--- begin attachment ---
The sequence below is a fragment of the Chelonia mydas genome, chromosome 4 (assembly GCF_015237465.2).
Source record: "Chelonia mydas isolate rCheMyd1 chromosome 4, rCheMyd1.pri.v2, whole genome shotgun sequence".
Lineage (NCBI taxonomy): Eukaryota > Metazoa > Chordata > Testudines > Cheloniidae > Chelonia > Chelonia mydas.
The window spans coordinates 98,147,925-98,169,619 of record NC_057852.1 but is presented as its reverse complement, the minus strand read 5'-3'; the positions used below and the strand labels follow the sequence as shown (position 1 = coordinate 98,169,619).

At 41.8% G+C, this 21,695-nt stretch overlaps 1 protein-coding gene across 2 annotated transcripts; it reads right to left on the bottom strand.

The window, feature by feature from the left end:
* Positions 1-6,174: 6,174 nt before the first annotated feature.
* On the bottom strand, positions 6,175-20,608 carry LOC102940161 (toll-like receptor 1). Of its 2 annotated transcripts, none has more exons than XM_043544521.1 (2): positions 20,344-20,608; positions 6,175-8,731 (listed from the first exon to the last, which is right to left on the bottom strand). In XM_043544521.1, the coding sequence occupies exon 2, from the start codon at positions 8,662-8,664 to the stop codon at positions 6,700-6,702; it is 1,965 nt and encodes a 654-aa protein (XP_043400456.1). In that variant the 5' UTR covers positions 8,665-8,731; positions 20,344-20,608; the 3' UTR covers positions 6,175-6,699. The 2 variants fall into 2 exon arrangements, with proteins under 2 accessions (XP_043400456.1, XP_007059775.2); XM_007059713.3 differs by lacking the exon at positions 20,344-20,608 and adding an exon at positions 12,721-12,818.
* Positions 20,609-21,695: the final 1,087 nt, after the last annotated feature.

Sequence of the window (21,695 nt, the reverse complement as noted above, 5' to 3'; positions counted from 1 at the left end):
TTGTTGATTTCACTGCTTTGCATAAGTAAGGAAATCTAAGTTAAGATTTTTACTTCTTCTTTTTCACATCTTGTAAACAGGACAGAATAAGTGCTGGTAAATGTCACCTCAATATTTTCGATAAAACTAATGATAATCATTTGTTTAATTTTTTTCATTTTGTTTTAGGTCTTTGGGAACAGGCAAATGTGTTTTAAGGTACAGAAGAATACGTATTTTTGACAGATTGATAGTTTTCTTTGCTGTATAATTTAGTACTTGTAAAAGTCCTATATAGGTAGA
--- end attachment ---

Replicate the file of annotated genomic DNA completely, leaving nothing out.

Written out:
The sequence below is a fragment of the Chelonia mydas genome, chromosome 4 (assembly GCF_015237465.2).
Source record: "Chelonia mydas isolate rCheMyd1 chromosome 4, rCheMyd1.pri.v2, whole genome shotgun sequence".
Lineage (NCBI taxonomy): Eukaryota > Metazoa > Chordata > Testudines > Cheloniidae > Chelonia > Chelonia mydas.
The window spans coordinates 98,147,925-98,169,619 of record NC_057852.1 but is presented as its reverse complement, the minus strand read 5'-3'; the positions used below and the strand labels follow the sequence as shown (position 1 = coordinate 98,169,619).

At 41.8% G+C, this 21,695-nt stretch overlaps 1 protein-coding gene across 2 annotated transcripts; it reads right to left on the bottom strand.

The window, feature by feature from the left end:
* Positions 1-6,174: 6,174 nt before the first annotated feature.
* On the bottom strand, positions 6,175-20,608 carry LOC102940161 (toll-like receptor 1). Of its 2 annotated transcripts, none has more exons than XM_043544521.1 (2): positions 20,344-20,608; positions 6,175-8,731 (listed from the first exon to the last, which is right to left on the bottom strand). In XM_043544521.1, the coding sequence occupies exon 2, from the start codon at positions 8,662-8,664 to the stop codon at positions 6,700-6,702; it is 1,965 nt and encodes a 654-aa protein (XP_043400456.1). In that variant the 5' UTR covers positions 8,665-8,731; positions 20,344-20,608; the 3' UTR covers positions 6,175-6,699. The 2 variants fall into 2 exon arrangements, with proteins under 2 accessions (XP_043400456.1, XP_007059775.2); XM_007059713.3 differs by lacking the exon at positions 20,344-20,608 and adding an exon at positions 12,721-12,818.
* Positions 20,609-21,695: the final 1,087 nt, after the last annotated feature.

Sequence of the window (21,695 nt, the reverse complement as noted above, 5' to 3'; positions counted from 1 at the left end):
TTGTTGATTTCACTGCTTTGCATAAGTAAGGAAATCTAAGTTAAGATTTTTACTTCTTCTTTTTCACATCTTGTAAACAGGACAGAATAAGTGCTGGTAAATGTCACCTCAATATTTTCGATAAAACTAATGATAATCATTTGTTTAATTTTTTTCATTTTGTTTTAGGTCTTTGGGAACAGGCAAATGTGTTTTAAGGTACAGAAGAATACGTATTTTTGACAGATTGATAGTTTTCTTTGCTGTATAATTTAGTACTTGTAAAAGTCCTATATAGGTAGA